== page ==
But will Seattle stop acting like it before it’s too late?
With the Covid-19 crisis dragging on, and the climate crisis setting us up for an extended smoke event — it’s almost possible to forget that the housing crisis never abated. This, despite declaring an emergency back in 2015. Fortunately, thanks to legislation passed in 2019 by the City Council, the City of Seattle was obligated to review the Comprehensive Plan (CP) with the race and equity toolkit. While the city has not released a full report based on these findings, the Office of Planning and Community Development has released a staff report summarizing the study’s initial findings.
This staff report is the start for public outreach on what will eventually be the next major comprehensive plan update. However, we’ve been down this road before: Seattle has published a number of comprehensive plans going back to 1994, each one promising a glorious progressive future, only to run into the same problems, many of which trace back to the original CP of 1994. To understand why, we have to go back to the history of this plan.
We’ve been quieter than we’d like over recent months for a few reasons. The first is that a group of housing activists including several involved with Housing Now Seattle have been meeting and laying the groundwork for a new initiative that was to be rolled out over the summer. With the COVID-19 crisis those plans have been delayed, both because it disrupted our meeting schedule and because all of us have been feeling so overwhelmed by all this.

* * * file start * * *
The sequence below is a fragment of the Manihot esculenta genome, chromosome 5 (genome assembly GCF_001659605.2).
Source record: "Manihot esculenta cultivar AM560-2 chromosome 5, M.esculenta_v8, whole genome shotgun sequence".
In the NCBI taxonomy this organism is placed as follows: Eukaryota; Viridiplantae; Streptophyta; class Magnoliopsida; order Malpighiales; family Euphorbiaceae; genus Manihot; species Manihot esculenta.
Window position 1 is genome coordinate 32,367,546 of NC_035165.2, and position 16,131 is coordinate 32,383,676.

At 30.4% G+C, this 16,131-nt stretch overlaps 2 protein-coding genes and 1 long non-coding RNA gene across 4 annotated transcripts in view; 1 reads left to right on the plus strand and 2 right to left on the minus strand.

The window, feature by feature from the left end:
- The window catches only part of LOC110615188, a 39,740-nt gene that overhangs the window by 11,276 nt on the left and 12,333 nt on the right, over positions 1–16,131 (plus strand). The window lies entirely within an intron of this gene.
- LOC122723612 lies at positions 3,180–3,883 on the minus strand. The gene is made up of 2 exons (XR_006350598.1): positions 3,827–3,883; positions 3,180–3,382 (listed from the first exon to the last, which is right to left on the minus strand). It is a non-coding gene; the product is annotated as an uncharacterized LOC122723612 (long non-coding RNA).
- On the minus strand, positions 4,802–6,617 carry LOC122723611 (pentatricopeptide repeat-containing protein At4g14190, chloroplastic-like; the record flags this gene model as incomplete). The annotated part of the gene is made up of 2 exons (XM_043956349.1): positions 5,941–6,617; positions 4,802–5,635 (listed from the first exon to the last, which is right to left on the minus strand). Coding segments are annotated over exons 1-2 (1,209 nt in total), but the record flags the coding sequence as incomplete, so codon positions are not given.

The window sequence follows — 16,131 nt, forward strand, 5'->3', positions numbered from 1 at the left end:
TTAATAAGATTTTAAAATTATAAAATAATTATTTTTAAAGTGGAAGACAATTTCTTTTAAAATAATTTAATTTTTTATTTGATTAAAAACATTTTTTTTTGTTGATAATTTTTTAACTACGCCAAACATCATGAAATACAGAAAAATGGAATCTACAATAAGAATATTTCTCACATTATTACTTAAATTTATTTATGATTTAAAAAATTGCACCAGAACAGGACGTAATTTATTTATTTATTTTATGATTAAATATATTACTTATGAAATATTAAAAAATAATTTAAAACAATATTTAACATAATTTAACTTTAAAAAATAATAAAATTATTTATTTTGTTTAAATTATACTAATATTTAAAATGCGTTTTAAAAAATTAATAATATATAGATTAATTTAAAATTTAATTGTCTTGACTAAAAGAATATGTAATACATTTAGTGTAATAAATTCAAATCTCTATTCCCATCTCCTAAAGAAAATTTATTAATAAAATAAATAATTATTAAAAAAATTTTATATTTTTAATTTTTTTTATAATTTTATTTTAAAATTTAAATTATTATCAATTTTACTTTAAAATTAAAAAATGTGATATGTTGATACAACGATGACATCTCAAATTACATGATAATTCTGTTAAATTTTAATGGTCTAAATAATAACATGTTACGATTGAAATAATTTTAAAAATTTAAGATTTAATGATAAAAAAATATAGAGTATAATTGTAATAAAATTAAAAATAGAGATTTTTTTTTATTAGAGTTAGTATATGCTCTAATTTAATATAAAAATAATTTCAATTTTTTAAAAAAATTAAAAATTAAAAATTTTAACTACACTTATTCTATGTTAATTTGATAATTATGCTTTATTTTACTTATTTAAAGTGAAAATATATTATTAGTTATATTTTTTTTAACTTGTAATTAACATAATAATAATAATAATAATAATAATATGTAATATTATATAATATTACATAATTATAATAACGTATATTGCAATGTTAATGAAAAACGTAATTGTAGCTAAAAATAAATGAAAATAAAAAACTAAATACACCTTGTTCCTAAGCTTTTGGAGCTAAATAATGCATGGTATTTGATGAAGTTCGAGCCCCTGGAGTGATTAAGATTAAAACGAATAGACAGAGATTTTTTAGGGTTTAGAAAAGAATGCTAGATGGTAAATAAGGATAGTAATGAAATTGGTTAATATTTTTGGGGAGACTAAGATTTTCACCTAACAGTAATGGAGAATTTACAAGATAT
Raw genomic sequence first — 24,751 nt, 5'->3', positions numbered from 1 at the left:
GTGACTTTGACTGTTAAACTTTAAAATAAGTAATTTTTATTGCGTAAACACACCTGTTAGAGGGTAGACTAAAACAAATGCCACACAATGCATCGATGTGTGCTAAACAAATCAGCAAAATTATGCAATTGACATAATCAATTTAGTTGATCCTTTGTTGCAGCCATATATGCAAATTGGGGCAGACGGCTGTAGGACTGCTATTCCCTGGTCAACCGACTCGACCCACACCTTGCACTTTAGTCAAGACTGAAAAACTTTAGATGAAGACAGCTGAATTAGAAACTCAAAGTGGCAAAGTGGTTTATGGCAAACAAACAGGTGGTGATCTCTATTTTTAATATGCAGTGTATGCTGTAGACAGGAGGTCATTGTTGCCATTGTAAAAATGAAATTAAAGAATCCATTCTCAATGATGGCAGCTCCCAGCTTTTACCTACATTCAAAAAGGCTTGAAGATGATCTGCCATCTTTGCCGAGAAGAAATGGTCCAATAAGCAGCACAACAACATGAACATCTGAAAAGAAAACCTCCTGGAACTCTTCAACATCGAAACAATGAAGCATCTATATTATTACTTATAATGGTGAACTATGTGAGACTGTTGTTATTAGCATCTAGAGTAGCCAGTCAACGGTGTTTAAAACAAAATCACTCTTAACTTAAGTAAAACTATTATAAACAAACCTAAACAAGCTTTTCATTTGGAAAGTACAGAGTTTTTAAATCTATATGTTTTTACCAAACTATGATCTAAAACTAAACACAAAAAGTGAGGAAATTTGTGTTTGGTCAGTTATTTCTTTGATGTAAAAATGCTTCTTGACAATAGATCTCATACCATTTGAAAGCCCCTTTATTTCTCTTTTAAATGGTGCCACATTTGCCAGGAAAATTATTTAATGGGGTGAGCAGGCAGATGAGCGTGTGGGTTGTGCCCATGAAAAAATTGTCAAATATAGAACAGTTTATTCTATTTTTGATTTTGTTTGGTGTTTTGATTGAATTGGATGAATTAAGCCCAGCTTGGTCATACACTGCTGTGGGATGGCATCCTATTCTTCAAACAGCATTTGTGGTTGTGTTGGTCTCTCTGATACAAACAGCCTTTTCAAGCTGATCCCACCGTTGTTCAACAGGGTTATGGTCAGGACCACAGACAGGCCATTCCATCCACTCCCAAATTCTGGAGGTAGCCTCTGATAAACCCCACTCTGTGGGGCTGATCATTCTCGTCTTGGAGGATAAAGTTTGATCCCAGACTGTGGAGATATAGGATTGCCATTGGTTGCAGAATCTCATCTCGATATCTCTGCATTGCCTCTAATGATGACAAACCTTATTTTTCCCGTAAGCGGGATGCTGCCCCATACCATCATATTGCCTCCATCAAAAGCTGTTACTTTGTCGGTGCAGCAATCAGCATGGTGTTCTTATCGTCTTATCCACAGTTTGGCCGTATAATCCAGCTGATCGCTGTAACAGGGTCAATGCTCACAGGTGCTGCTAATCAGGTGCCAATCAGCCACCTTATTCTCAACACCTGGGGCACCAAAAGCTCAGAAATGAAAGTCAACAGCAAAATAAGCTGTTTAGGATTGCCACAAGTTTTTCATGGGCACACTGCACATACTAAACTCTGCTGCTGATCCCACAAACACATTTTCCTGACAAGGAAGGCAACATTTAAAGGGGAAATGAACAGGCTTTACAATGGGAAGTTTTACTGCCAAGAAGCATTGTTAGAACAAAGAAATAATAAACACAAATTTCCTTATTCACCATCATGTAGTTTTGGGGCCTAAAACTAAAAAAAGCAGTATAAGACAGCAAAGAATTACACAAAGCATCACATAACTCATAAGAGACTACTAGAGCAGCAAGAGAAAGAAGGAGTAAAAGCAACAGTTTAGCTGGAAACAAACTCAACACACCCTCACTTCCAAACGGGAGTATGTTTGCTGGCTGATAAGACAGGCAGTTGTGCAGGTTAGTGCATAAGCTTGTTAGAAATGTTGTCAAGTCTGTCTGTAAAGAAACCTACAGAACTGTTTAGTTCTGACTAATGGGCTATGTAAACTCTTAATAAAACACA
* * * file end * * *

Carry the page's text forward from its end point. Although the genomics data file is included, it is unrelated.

Those of us who have experienced homelessness before have some familiarity with this feeling. It’s like the world is pressing in on you and you try to grab hold of whatever is available that gives some comfort. Even when one is able to put together some temporary solution, the feeling of constant danger is exhausting.
That said, it is possible for individuals and for society to overcome. COVID-19 is beatable, as are many other problems. While the pandemic might be the most pressing crisis that we’re in, it’s not the only crisis we’ve got. The twin pressures of the housing crisis and the climate crisis have not gone away.
The Seattle City Council is expected to vote on repeal of the Employee Hours Tax today 6/12 and unless we act then almost $50 million a year in funding for combating homelessness will disappear.
We need as many people as possible to email the following Seattle City Council members:
Please emphasize the severity of the housing crisis. Personal experiences are good. If you're in their district emphasize that. Most of all, keep it brief and to the point.
Housing Now's official statement below:
Housing Now's official statement regarding the Employee Hours Tax